Shubha Sarma captures the spirit and nerve of an Indian Joint family in Awasthis of Aamnagri

 Book Review: 

Awasthis of Aamnagri

Author- Shubha Sarma

Publisher- Niyogi Books, Block D, Building No. 77, Okhla Industrial Area, Phase - I, New Delhi- 110020

By Shubh Mathur

In the dusk of their career, many IAS officers attempt to write books, most falling into the non-fictional genre for they are an account of their personal experiences written for the admirers and aspirants of civil services. To know that the writer of this fictional novel is a member of administrative services herself was an instant surprise and a trigger for me to pick it up, and, thankfully, I was not disappointed. 

Set in the backdrop of 1975, the story (collection of stories) revolves around an elite joint family of lawyers headed by the progressive patriarch and the protagonist- Pandit Dinanath Awasthi. The book explores the relationships between the members of the house in an old fashioned way bringing all our conceived notions into the picture. Interestingly, the stories are also a satirical comment on various matters- how we, sometimes, take relationships for granted, believe in godman more than rationale and wreak havoc on the biodiversity for petty material gains. There are many ways in which the reader would be able to relate to the stories. For example- the subtle aspects of the relationship between the mother-in-law and the daughters-in-law, the reception of an NRI family, and the power tussles between the sons of the house.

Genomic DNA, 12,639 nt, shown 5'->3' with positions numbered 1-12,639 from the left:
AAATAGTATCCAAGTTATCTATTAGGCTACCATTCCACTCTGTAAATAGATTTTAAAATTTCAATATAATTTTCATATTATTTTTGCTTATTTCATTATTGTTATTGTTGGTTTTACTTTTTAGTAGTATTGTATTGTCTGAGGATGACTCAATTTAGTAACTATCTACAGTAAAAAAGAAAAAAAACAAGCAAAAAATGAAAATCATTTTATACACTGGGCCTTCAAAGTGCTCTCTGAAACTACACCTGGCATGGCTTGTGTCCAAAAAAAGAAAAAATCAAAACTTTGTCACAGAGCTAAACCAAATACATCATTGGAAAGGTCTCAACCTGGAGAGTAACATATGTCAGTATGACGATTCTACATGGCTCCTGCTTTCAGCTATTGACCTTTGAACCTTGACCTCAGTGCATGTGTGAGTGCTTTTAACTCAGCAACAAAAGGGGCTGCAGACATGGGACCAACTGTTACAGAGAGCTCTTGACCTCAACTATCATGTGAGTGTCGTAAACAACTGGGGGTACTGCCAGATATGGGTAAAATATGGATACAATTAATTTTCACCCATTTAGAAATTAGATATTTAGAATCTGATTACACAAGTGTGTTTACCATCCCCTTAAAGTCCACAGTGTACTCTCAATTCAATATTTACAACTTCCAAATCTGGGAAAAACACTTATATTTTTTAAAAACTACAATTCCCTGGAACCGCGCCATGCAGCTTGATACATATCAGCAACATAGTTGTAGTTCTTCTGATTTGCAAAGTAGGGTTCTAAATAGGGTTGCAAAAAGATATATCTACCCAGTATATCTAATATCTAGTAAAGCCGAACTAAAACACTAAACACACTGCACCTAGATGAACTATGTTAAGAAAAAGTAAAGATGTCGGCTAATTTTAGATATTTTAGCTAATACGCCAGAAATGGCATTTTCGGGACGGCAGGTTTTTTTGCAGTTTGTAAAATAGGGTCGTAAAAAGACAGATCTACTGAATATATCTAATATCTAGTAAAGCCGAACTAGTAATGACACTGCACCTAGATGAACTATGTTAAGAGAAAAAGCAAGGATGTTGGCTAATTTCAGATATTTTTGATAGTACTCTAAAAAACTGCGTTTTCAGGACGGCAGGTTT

To make things easier for the readers of English, the book deserves special mention for giving out a glossary of some local Hindi terms. The narrative is concise and entirely captivating with none loose ends. Especially, the last story- ‘Mataji’s Quietitude’ is the one to be mentioned. It is about those internal dissenting voices that slowly turn a joint family into segregated nuclear families- the fate of the majority of big families today. The author has skillfully captured the loneliness of the elder members that languish in the absence of companionship. As real as it can get, it is equally rousing, sweet, and funny.

To sum up, the book will make up an interesting read for both- those who have gotten grey and wish for a dose of nostalgia and the high school kids looking to explore a lively joint family in the era of 2020.




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